I support absolutely what my noble friend and others have said about gardens. There is an element of coincidence in that the noble Lord, Lord Howarth of Newport, who unusually is not in his place, was in another era the Member of Parliament for Stratford-upon-Avon. Although my noble friend Lord Cathcart alluded to gardens in a rural capacity, however one places Stratford-upon-Avon in that regard, my understanding is that the gardens issue is wholly live there. In what is an iconic town, the deleterious effect

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of the development of gardens is very noticeable. However, that is a coincidence.

On flooding, my former neighbour, the retired disabled agricultural labourer to whom I alluded earlier and who was the oldest person in our hamlet who had been born there, said of a private housing development two villages away that, “They’ll rue the day. There’s always been flooding there”, and of course they have. The opportunity cost of maintaining ancient rural knowledge and country lore through the disappearance of farm labourers is worth a parody or even a threnody of Thomas Hardy or AE Housman’s A Shropshire Lad. At the other end of the spectrum from my retired disabled agricultural labourer neighbour, I recall the noble Lord, Lord Rooker, who is normally the soul of geniality and good sense, having one of his rare sense-of-humour failures when on one occasion yet another noble Lord raised the flood risks in the Thames Gateway, where so much housing development has been contemplated and where there does seem to be an element of perversity on which I am sure the Minister will be able to set our minds at rest.

The professional advice on the flood risk, however, seems to be pretty comprehensive. I see a virtue in the comments made by the noble Lord, Lord Greaves, on the subject of floodplains. Amendment No. 77 is a happy antidote to the gardens problem already described. Moreover, in an era of climate change, it is a potential stimulus to the employment expansion of the expertise to which I referred in the initiative in my former constituency.

Finally, I turn to the caveats that the Minister, Caroline Flint, expressed, to which my noble friend alluded. I think that I am at this moment the only person in the Committee who has served in the other place. The noble Lords, Lord Graham and Lord Howarth, have and they have contributed to other parts of the debate. But there is no moment that a constituency Member of Parliament dreads more than when you are having a meeting on a contentious issue and a person at the back, who almost certainly you recognise, raises the one question that you do not want raised. At a meeting which was reasonably placid until that moment, you can watch the infection run contagiously the whole way around the room. Therefore, if the Minister, Miss Flint, has given the assurances she has, all I that I can say is that I hope that she is not too often on the platform when the disagreeable question is asked.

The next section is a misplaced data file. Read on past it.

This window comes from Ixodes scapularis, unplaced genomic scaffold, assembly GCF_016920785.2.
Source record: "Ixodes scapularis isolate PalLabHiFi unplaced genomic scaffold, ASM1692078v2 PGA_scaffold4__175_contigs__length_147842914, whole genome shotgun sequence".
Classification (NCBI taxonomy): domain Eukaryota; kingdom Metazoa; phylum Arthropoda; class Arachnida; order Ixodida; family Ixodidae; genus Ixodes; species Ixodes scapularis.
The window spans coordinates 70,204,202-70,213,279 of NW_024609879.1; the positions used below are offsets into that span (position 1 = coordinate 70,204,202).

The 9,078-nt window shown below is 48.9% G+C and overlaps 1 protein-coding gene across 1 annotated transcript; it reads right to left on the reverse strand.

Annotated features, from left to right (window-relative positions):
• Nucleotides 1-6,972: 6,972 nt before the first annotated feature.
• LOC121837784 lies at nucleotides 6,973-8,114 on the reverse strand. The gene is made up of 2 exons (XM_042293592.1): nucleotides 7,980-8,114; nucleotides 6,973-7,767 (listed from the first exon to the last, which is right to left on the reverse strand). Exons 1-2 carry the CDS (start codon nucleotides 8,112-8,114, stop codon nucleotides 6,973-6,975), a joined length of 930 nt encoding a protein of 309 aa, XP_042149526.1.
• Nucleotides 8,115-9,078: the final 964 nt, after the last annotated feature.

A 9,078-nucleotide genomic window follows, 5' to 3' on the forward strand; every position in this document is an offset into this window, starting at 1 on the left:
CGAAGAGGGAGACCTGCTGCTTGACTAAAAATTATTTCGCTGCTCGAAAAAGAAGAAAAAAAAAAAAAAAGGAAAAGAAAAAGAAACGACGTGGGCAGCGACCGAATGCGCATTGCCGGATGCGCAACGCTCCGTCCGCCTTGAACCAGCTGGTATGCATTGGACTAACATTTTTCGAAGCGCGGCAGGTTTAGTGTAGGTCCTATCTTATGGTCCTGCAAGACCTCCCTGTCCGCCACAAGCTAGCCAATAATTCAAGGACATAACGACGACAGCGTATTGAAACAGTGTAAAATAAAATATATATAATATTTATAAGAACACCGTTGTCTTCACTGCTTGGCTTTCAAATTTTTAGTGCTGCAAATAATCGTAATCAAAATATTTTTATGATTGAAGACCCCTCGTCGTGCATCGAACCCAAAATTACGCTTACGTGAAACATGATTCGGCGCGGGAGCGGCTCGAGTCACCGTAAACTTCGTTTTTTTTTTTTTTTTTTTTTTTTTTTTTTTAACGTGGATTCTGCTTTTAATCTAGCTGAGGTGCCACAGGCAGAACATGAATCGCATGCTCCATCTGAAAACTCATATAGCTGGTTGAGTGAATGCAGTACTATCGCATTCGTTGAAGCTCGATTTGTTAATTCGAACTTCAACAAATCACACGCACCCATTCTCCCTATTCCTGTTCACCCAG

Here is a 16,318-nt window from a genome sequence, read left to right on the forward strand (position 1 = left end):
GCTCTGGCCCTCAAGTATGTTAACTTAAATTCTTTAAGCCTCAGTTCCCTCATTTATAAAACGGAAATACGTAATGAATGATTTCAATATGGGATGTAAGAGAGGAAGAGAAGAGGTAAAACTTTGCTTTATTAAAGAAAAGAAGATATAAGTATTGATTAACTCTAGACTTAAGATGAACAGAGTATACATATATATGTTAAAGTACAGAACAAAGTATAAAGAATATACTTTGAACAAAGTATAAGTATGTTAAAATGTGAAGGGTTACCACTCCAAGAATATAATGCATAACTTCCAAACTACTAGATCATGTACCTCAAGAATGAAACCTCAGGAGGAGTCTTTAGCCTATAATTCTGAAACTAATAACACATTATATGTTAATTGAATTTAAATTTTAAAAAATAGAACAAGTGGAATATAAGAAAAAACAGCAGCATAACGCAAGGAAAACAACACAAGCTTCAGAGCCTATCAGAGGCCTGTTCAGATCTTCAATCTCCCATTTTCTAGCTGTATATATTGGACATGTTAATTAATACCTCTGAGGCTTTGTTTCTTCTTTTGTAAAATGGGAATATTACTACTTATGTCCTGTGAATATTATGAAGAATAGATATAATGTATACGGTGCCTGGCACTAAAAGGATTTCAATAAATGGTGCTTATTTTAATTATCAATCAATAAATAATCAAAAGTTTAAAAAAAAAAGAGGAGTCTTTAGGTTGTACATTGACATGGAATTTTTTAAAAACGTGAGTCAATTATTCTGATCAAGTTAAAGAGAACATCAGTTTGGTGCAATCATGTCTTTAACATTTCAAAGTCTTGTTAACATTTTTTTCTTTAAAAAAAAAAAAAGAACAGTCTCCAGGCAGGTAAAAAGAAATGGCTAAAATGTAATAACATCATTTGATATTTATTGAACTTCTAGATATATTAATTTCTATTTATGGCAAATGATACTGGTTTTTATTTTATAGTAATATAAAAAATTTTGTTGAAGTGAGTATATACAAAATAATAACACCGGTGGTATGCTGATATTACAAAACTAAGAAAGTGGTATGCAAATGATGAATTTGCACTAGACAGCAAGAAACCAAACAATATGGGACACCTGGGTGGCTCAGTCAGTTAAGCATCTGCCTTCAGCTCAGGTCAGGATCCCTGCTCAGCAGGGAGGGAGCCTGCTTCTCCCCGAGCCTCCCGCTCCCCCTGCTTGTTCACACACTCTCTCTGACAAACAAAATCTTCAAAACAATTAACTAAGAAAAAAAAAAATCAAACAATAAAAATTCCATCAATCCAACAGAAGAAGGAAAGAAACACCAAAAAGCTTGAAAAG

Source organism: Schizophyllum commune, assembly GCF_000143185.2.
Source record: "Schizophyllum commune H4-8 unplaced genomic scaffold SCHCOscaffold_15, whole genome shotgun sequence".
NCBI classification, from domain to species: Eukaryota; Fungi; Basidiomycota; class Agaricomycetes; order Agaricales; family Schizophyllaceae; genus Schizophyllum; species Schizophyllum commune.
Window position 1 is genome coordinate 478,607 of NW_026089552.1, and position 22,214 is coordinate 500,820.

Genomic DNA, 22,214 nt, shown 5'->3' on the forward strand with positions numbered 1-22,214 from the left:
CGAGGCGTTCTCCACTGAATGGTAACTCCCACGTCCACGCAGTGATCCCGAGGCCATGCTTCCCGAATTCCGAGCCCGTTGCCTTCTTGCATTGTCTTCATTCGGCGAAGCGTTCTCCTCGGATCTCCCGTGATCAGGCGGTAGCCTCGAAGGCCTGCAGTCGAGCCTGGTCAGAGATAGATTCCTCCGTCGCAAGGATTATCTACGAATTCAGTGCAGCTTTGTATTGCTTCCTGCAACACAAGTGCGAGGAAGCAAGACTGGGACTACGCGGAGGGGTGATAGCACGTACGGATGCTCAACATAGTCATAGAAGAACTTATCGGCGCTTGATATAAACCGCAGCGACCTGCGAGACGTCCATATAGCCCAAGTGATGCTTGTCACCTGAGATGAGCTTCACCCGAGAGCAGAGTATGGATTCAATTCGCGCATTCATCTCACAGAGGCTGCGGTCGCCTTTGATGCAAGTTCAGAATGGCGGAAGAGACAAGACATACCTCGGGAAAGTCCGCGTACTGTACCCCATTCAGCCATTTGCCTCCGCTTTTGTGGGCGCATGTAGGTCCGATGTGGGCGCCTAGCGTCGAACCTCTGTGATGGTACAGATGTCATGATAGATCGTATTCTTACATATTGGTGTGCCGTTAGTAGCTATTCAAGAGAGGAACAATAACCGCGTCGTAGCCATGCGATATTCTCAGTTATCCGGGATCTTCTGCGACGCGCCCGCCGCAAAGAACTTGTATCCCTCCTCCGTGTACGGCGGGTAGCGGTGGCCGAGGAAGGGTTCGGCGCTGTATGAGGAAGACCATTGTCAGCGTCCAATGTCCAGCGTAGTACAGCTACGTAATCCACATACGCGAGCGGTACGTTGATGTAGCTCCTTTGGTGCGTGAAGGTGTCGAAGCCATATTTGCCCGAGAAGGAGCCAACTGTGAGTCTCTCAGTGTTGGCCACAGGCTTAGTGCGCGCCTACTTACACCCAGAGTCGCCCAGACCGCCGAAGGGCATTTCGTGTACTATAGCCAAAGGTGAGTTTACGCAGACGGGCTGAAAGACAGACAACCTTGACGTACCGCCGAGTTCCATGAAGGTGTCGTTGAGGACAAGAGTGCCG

6 pm

Lord Dixon-Smith: Perhaps I may throw one more thought into this discussion on which the Minister may care to comment. Over the years, we have had a progressive tightening of housing densities. In the good old, bad old days when life was civilised, when I first began in local government, and my noble friend first began in the business of government in the other place, 10 houses per acre was considered to be high-density development. But now, the standard has been raised to 50 houses per hectare, which is 20 houses per acre, which gives rise to a lot of the pressures and reactions that we are hearing about.

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One consequence is that people are trying to make historic development—heaven help us—into modern development with a completely different density where the original architectural layout was for a completely different purpose. This is a real issue; perhaps the noble Baroness would take it into consideration in her response or give it some thought and come back later. It relates very much to the amendments tabled by my noble friend.

Baroness Andrews: This has been a long, complex debate because the amendment addressed three different but related issues. First, I shall turn to consultation and then address back gardens, green spaces and flooding. I made it clear at Second Reading—I do not think that Members of the Committee are in any doubt about our sincerity—that there is no way in which the Homes and Communities Agency will achieve its very ambitious, necessary targets if it does not work in partnership with local authorities. We have made absolutely clear that this is a condition of its success. Sir Bob Kerslake, who addressed us and sat in on one of the sessions, is committed to making a success of it, because he is a very sensible man.

The words of the amendment that the HCA will,

go without saying. Without that commitment, it will not be able to do its job. It is the key delivery partner and it would not be effective if it did not do that. In the vast majority of cases it will be dealing with in its relationships with social housing providers and local authorities, it will work through informal consultation as part of that partnership.

The questions raised by the noble Earl, Lord Cathcart, and the noble Lord, Lord Willoughby de Broke, have been specific and about a specific set of circumstances. I appreciate that they have taken the opportunity to raise them now. I shall try to reassure Members of the Committee. I have listened closely to the noble Lord, Lord Willoughby de Broke. I sincerely believe—I said this yesterday in the Chamber in response to a Question—that the concept of an eco-town is extremely significant and is not like anything we have done before.